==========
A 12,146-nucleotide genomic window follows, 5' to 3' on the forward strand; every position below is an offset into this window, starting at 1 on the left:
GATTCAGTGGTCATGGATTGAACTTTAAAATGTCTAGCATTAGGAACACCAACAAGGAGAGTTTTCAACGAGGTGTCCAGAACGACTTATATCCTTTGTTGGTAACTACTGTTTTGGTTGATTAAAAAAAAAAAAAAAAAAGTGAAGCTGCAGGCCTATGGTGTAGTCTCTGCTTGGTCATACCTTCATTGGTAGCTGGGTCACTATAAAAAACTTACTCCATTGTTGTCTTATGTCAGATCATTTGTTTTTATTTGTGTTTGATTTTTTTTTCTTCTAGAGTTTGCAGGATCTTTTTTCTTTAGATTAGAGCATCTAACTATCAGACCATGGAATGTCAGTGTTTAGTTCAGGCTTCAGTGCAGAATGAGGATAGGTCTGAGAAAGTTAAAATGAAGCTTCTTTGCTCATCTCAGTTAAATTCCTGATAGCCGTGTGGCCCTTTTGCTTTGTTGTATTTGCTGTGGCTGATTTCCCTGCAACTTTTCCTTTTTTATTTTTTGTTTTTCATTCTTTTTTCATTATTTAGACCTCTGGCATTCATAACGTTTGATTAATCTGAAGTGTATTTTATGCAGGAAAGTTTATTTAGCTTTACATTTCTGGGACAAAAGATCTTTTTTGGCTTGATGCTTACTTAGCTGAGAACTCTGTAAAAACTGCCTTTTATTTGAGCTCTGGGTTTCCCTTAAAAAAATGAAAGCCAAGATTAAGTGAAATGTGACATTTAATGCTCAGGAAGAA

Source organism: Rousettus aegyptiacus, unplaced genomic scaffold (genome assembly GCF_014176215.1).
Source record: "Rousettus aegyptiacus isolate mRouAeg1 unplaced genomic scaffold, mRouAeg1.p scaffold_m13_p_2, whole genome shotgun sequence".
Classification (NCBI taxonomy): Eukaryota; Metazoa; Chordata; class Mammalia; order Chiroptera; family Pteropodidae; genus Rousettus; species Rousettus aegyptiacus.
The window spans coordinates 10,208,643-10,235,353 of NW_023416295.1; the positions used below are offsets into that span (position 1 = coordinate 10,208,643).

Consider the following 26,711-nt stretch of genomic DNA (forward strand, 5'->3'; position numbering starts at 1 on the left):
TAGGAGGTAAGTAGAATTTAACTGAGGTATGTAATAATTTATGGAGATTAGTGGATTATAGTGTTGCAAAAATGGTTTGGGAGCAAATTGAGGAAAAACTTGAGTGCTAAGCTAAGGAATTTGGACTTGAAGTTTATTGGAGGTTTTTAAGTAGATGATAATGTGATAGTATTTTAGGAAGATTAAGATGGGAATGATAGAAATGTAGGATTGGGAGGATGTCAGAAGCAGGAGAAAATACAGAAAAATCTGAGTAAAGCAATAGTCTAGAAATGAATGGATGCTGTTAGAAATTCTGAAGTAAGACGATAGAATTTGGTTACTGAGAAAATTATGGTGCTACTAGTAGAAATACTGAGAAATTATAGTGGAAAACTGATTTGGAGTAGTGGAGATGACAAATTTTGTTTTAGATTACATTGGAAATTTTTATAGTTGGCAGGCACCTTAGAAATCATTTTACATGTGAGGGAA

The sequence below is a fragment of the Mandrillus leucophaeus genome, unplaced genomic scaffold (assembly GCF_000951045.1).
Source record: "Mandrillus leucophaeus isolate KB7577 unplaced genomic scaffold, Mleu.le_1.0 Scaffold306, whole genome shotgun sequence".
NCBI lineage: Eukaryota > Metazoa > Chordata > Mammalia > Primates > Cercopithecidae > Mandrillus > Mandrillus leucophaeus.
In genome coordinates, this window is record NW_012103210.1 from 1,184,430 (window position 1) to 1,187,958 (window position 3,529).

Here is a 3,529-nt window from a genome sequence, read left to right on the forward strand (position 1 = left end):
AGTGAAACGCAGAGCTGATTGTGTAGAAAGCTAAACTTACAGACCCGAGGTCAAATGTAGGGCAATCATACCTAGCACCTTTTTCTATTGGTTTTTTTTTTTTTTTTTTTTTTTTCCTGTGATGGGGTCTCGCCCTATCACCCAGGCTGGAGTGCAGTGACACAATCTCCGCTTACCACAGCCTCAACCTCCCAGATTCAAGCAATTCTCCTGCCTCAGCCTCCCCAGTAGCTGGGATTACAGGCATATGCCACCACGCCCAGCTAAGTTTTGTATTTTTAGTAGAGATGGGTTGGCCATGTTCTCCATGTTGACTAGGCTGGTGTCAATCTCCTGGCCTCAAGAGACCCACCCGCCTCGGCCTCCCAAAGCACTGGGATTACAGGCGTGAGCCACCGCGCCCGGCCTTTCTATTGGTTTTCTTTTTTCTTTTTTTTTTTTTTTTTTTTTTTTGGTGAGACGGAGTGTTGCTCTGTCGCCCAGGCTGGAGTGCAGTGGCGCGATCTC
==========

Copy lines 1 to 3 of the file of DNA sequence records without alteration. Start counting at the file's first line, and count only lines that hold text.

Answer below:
A 12,146-nucleotide genomic window follows, 5' to 3' on the forward strand; every position below is an offset into this window, starting at 1 on the left:
GATTCAGTGGTCATGGATTGAACTTTAAAATGTCTAGCATTAGGAACACCAACAAGGAGAGTTTTCAACGAGGTGTCCAGAACGACTTATATCCTTTGTTGGTAACTACTGTTTTGGTTGATTAAAAAAAAAAAAAAAAAAGTGAAGCTGCAGGCCTATGGTGTAGTCTCTGCTTGGTCATACCTTCATTGGTAGCTGGGTCACTATAAAAAACTTACTCCATTGTTGTCTTATGTCAGATCATTTGTTTTTATTTGTGTTTGATTTTTTTTTCTTCTAGAGTTTGCAGGATCTTTTTTCTTTAGATTAGAGCATCTAACTATCAGACCATGGAATGTCAGTGTTTAGTTCAGGCTTCAGTGCAGAATGAGGATAGGTCTGAGAAAGTTAAAATGAAGCTTCTTTGCTCATCTCAGTTAAATTCCTGATAGCCGTGTGGCCCTTTTGCTTTGTTGTATTTGCTGTGGCTGATTTCCCTGCAACTTTTCCTTTTTTATTTTTTGTTTTTCATTCTTTTTTCATTATTTAGACCTCTGGCATTCATAACGTTTGATTAATCTGAAGTGTATTTTATGCAGGAAAGTTTATTTAGCTTTACATTTCTGGGACAAAAGATCTTTTTTGGCTTGATGCTTACTTAGCTGAGAACTCTGTAAAAACTGCCTTTTATTTGAGCTCTGGGTTTCCCTTAAAAAAATGAAAGCCAAGATTAAGTGAAATGTGACATTTAATGCTCAGGAAGAA

Source organism: Rousettus aegyptiacus, unplaced genomic scaffold (genome assembly GCF_014176215.1).